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Possible surface grinder tool gloat?

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  • Guest's Avatar
    Guest replied
    A related question...what is the easiest/best way to clean an used surface grinder?

    The few I have done in the past have been a real pain.

    TMT

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  • Doc Nickel
    replied
    That's referred to as "area effect oiling".

    I suspect I'll find this out in short order once I get my old flat-belt drill press going- no bearings, sealed or otherwise. Just babbitt, and a lot of little holes to dribble oil into... and for it to dribble back out of.

    Doc.

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  • EVguru
    replied
    I once heard a gun referred to as a device for shooting an innocent bystander 200 yards away, rather than the innocent bystander you were aiming at.

    Machine tool oil guns seem fall into a similar catagory, but in this case the innocent bystander is you and your surroundings!

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  • Doc Nickel
    replied
    Originally posted by gunbuilder
    Doc, My Burke mill has fittings that look like grease zerks, but are for way oil.
    -The Nichols has the same thing; zerks everywhere, but they don't all get the same gun.

    The spindle is supposed to get a bearing grease (unless you have the "high speed" spindle, which gets an oil) while most of the rest of the table/knee gets an oil- but either way, it's applied with a grease gun through a zerk.

    I'm kind of mixing it a bit: I modded a trigger oiler with a grease gun connector, to pump oil into the ways. Turns out it doesn't quite have the oomph to push oil into the passages very easily, so I'll have to mod a grease gun like Greg did, one of these days.

    But for the moment, I use oil on the sliding parts (table and knee ways) but grease on the rotating parts (spindle, knee crank shaft, table handwheels, etc.)

    For this grinder, I'm using the usual Vactra way oil in the one-shot oiler (which does the spindle vertical ways, the saddle ways, and the cross-feed screw) but as above, I'll be looking for a light, thin grease for the ballways.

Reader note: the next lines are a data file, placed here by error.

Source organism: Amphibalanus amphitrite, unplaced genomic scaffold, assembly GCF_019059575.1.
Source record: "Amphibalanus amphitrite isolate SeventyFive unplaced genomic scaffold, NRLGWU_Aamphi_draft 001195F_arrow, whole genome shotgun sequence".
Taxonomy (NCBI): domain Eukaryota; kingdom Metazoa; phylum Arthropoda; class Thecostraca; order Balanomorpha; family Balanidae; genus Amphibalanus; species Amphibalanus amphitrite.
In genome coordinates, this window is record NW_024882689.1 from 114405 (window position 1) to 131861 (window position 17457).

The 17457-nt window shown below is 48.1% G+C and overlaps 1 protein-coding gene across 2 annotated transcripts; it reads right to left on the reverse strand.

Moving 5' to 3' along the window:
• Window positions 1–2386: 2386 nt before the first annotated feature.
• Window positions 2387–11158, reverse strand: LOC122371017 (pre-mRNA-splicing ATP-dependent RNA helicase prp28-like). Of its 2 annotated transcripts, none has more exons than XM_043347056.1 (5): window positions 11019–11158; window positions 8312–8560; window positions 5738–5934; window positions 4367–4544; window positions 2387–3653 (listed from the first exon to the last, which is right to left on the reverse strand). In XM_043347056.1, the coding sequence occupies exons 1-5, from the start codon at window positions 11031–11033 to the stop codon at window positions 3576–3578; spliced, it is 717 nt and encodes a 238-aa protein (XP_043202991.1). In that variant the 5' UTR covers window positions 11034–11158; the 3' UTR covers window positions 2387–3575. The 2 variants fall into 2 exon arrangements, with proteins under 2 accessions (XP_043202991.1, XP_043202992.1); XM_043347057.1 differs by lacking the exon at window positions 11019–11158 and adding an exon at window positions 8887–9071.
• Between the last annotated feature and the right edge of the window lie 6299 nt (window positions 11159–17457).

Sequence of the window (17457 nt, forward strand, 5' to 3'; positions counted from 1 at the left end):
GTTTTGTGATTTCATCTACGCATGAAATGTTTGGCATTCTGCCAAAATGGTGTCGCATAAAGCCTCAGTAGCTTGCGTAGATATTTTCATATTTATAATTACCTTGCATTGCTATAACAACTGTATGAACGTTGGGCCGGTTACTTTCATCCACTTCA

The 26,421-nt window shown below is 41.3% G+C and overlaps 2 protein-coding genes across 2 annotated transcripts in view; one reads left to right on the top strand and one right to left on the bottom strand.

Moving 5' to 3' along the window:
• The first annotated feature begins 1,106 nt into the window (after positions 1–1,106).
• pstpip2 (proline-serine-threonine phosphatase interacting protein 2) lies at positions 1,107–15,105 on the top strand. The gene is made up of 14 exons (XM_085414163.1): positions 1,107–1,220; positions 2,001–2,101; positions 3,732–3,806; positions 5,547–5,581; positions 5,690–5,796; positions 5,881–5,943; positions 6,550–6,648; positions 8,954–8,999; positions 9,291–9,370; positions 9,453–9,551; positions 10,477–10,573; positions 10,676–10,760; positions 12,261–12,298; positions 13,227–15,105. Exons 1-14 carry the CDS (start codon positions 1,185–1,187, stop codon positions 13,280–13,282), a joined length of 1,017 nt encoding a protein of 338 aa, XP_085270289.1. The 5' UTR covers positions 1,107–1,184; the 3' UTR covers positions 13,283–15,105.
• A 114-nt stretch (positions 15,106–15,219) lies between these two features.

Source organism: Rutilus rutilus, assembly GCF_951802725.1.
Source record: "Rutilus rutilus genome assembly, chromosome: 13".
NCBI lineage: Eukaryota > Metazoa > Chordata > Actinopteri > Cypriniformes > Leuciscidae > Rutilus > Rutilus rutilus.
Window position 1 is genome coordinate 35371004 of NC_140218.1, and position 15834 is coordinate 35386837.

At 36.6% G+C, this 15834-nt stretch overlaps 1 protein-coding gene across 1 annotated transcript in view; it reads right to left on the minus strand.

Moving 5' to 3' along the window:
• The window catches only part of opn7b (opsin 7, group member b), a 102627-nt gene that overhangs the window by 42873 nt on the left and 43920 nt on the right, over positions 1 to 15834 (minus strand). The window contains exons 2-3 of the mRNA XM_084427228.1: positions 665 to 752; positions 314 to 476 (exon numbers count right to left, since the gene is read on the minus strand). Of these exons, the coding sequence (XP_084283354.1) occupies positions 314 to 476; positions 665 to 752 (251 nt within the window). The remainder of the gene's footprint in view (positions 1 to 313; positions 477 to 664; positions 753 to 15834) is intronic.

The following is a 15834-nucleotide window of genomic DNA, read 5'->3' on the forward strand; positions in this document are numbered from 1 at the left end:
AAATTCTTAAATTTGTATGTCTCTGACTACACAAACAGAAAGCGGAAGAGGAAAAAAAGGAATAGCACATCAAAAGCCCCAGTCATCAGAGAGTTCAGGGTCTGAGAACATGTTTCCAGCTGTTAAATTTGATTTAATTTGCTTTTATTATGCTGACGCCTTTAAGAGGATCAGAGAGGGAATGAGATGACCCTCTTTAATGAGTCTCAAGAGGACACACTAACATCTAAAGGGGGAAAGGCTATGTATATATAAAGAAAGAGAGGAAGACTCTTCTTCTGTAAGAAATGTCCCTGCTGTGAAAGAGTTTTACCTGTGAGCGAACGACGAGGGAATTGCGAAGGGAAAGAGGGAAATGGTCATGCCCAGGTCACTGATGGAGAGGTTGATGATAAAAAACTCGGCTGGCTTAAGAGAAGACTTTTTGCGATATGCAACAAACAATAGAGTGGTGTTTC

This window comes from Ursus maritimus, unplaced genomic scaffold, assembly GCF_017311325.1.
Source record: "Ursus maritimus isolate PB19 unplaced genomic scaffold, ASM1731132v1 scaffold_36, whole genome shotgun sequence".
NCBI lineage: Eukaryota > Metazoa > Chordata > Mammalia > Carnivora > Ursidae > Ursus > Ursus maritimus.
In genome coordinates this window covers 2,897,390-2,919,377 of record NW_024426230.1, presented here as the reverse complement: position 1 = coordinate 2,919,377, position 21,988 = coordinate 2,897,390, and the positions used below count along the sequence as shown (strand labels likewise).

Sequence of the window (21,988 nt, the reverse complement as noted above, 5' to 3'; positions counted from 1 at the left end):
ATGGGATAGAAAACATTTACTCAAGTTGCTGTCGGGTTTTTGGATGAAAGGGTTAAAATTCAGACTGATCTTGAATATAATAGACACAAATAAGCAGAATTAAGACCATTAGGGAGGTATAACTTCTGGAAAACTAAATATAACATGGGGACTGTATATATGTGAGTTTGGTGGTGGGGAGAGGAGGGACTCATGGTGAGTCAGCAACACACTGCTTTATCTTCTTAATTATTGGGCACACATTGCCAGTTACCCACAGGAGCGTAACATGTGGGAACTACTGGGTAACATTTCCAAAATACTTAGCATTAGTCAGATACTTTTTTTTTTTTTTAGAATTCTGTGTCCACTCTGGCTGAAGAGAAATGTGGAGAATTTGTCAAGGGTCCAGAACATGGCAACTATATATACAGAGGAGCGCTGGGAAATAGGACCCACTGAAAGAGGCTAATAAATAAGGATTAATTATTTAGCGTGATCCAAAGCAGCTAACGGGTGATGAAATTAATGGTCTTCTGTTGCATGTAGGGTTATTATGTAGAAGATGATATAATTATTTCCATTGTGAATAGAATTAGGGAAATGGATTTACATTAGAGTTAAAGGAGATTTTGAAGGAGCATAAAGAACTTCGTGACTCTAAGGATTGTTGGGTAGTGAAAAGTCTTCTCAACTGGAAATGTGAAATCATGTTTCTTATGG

Doc.

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  • gunbuilder
    replied
    Grease/ Oil

    Doc,
    My Burke mill has fittings that look like grease zerks, but are for way oil. If you are going to use grease ask around for "cornhead grease" it is a good deal lighter than regular gun grease. Made for the colder weather a corn combine gets used in.

    I would say try way oil first, if it works OK you are set, if not use grease. It is much harder to clean the grease off everything to try way oil.

    Thanks,
    Paul

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  • Doc Nickel
    replied
    The tag only says "grease", and specifies "about ten pumps"- then refers to the manual, which I don't have.

    I thought the same thing about the Nichols 'grease', as I have a Nichols. I was under the impression that calling that kind of heavy oil a 'grease' had dropped out of favor by the time this grinder was made (blind guess, mid eighties to early ninties) but that's just my uneducated impression.

    The smut I mopped out of the grooves when I cleaned the raceways was kind of in between- oily but also a little pasty. Was it grease that'd disassociated, or was it oil that'd dried a little?

    The one hint I can see is that the ends of the ballway channels have a bit of a gap to the bed casting. An oil would run out of these and drip on the floor, whereas a grease would 'fill' the channel and get up to the balls.

    As I said, I figure I'll go for a light, thin grease. Something that won't cause too much stiction, but will still be thick enough to stick and stay.

    Doc.

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  • Mcruff
    replied
    Our Okamoto ball way grinder recomends a very lite grease. The machine came equipped with a tube of it and you were suppose to relube it every so many hours of use.

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  • joeby
    replied
    Do they specify grease, or oil?

    The Nichols mills threads have gone back and forth over the same thing, and it turns out they recommend oil and not grease in the zerks.

    Grease may be too heavy for this application. Even oil can cause some grief for you on a small surface grinder. The pressure oilers can "float" the table on the cross-slide ways. This causes no problems if you are aware of it because it will settle back in rather quickly, but it's not a good idea to oil between finishing passes.

    Kevin

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  • Doc Nickel
    replied
    An update, for anyone interested: Finally got a corner of the shop cleared away enough to start placing, levelling and reassembling this badboy.



    Still a ways to go before I can light it up, but at least I have my pallet jack and car bay back now.

    The vacuum/coolant tank had the Sludge From Hell in it. Took half a gallon of gasoline, followed by half a gallon of Simple green to soften what the gas couldn't dissolve, and the assistance of an 11HP pressure washer to get it clean.